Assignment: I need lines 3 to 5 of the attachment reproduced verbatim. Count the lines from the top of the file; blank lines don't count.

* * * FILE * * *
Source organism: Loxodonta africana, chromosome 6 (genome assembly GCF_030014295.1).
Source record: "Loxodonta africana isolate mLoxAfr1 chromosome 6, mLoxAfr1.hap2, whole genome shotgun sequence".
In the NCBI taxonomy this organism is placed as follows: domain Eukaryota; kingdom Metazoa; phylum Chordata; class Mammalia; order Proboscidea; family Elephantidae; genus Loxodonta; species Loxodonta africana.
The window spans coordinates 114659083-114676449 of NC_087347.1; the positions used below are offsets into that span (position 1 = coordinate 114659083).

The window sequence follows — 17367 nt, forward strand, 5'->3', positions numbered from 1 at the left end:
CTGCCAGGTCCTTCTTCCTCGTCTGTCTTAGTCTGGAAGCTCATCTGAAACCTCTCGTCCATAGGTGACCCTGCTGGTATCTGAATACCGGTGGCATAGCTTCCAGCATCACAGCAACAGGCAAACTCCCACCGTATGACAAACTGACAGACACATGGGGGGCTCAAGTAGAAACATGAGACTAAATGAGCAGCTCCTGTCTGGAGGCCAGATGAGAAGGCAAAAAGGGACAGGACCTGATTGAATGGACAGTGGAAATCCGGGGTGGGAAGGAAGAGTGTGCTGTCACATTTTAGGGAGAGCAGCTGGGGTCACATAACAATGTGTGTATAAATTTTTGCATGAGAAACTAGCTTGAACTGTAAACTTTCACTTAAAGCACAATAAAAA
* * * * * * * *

In the NCBI taxonomy this organism is placed as follows: domain Eukaryota; kingdom Metazoa; phylum Chordata; class Mammalia; order Proboscidea; family Elephantidae; genus Loxodonta; species Loxodonta africana.
The window spans coordinates 114659083-114676449 of NC_087347.1; the positions used below are offsets into that span (position 1 = coordinate 114659083).

The window sequence follows — 17367 nt, forward strand, 5'->3', positions numbered from 1 at the left end: